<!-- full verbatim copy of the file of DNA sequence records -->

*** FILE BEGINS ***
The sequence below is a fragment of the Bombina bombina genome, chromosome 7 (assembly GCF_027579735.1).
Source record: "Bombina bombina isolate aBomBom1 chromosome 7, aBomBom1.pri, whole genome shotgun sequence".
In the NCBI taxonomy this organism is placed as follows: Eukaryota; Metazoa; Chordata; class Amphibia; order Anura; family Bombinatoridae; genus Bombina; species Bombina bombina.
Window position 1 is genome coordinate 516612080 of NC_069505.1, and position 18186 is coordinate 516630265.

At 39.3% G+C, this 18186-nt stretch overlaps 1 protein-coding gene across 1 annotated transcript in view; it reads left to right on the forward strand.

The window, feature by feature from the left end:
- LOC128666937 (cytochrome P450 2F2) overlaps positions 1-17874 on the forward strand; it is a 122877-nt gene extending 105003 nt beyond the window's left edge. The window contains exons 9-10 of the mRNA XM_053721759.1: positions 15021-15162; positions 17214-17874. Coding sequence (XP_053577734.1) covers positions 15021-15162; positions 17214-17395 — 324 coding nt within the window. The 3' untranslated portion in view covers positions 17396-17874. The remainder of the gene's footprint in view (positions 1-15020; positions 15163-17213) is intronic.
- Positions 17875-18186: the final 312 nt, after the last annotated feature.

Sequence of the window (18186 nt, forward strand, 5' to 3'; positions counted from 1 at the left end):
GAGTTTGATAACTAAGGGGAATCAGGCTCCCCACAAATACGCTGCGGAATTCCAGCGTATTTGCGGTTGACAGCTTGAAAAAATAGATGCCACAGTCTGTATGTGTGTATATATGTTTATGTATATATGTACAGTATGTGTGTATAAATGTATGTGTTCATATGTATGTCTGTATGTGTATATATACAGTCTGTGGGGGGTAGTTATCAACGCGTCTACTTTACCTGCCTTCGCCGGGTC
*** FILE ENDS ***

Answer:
The sequence below is a fragment of the Bombina bombina genome, chromosome 7 (assembly GCF_027579735.1).
Source record: "Bombina bombina isolate aBomBom1 chromosome 7, aBomBom1.pri, whole genome shotgun sequence".
In the NCBI taxonomy this organism is placed as follows: Eukaryota; Metazoa; Chordata; class Amphibia; order Anura; family Bombinatoridae; genus Bombina; species Bombina bombina.
Window position 1 is genome coordinate 516612080 of NC_069505.1, and position 18186 is coordinate 516630265.

At 39.3% G+C, this 18186-nt stretch overlaps 1 protein-coding gene across 1 annotated transcript in view; it reads left to right on the forward strand.

The window, feature by feature from the left end:
- LOC128666937 (cytochrome P450 2F2) overlaps positions 1-17874 on the forward strand; it is a 122877-nt gene extending 105003 nt beyond the window's left edge. The window contains exons 9-10 of the mRNA XM_053721759.1: positions 15021-15162; positions 17214-17874. Coding sequence (XP_053577734.1) covers positions 15021-15162; positions 17214-17395 — 324 coding nt within the window. The 3' untranslated portion in view covers positions 17396-17874. The remainder of the gene's footprint in view (positions 1-15020; positions 15163-17213) is intronic.
- Positions 17875-18186: the final 312 nt, after the last annotated feature.

Sequence of the window (18186 nt, forward strand, 5' to 3'; positions counted from 1 at the left end):
GAGTTTGATAACTAAGGGGAATCAGGCTCCCCACAAATACGCTGCGGAATTCCAGCGTATTTGCGGTTGACAGCTTGAAAAAATAGATGCCACAGTCTGTATGTGTGTATATATGTTTATGTATATATGTACAGTATGTGTGTATAAATGTATGTGTTCATATGTATGTCTGTATGTGTATATATACAGTCTGTGGGGGGTAGTTATCAACGCGTCTACTTTACCTGCCTTCGCCGGGTC